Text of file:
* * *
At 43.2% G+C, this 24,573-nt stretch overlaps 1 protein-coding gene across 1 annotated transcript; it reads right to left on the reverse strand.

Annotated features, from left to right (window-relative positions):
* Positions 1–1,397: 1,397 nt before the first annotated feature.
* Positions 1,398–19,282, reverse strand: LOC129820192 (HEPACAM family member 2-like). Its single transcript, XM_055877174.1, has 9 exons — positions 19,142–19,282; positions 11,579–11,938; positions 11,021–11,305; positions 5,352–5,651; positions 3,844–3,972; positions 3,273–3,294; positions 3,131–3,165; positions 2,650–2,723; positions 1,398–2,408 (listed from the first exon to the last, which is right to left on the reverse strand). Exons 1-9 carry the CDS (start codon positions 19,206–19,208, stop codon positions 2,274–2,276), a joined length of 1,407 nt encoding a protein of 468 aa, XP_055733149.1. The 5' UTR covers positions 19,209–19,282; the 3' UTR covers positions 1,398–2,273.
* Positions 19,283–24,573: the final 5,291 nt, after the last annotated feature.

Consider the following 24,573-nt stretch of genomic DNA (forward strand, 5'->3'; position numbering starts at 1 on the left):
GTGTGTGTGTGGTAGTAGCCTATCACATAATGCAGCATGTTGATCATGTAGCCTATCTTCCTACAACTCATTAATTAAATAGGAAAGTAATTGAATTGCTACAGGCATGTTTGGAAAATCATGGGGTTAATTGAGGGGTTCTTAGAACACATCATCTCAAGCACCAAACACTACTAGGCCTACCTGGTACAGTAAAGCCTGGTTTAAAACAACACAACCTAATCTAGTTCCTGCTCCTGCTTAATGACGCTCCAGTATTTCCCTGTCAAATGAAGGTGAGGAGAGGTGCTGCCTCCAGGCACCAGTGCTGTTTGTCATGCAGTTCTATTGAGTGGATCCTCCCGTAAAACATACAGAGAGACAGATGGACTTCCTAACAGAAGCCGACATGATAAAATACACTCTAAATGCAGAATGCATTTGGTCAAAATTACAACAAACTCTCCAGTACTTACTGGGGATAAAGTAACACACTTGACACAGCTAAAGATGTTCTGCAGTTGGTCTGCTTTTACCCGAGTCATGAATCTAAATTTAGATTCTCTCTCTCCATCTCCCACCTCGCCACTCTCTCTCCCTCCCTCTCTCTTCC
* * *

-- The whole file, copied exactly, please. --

At 43.2% G+C, this 24,573-nt stretch overlaps 1 protein-coding gene across 1 annotated transcript; it reads right to left on the reverse strand.

Annotated features, from left to right (window-relative positions):
* Positions 1–1,397: 1,397 nt before the first annotated feature.
* Positions 1,398–19,282, reverse strand: LOC129820192 (HEPACAM family member 2-like). Its single transcript, XM_055877174.1, has 9 exons — positions 19,142–19,282; positions 11,579–11,938; positions 11,021–11,305; positions 5,352–5,651; positions 3,844–3,972; positions 3,273–3,294; positions 3,131–3,165; positions 2,650–2,723; positions 1,398–2,408 (listed from the first exon to the last, which is right to left on the reverse strand). Exons 1-9 carry the CDS (start codon positions 19,206–19,208, stop codon positions 2,274–2,276), a joined length of 1,407 nt encoding a protein of 468 aa, XP_055733149.1. The 5' UTR covers positions 19,209–19,282; the 3' UTR covers positions 1,398–2,273.
* Positions 19,283–24,573: the final 5,291 nt, after the last annotated feature.

Consider the following 24,573-nt stretch of genomic DNA (forward strand, 5'->3'; position numbering starts at 1 on the left):
GTGTGTGTGTGGTAGTAGCCTATCACATAATGCAGCATGTTGATCATGTAGCCTATCTTCCTACAACTCATTAATTAAATAGGAAAGTAATTGAATTGCTACAGGCATGTTTGGAAAATCATGGGGTTAATTGAGGGGTTCTTAGAACACATCATCTCAAGCACCAAACACTACTAGGCCTACCTGGTACAGTAAAGCCTGGTTTAAAACAACACAACCTAATCTAGTTCCTGCTCCTGCTTAATGACGCTCCAGTATTTCCCTGTCAAATGAAGGTGAGGAGAGGTGCTGCCTCCAGGCACCAGTGCTGTTTGTCATGCAGTTCTATTGAGTGGATCCTCCCGTAAAACATACAGAGAGACAGATGGACTTCCTAACAGAAGCCGACATGATAAAATACACTCTAAATGCAGAATGCATTTGGTCAAAATTACAACAAACTCTCCAGTACTTACTGGGGATAAAGTAACACACTTGACACAGCTAAAGATGTTCTGCAGTTGGTCTGCTTTTACCCGAGTCATGAATCTAAATTTAGATTCTCTCTCTCCATCTCCCACCTCGCCACTCTCTCTCCCTCCCTCTCTCTTCC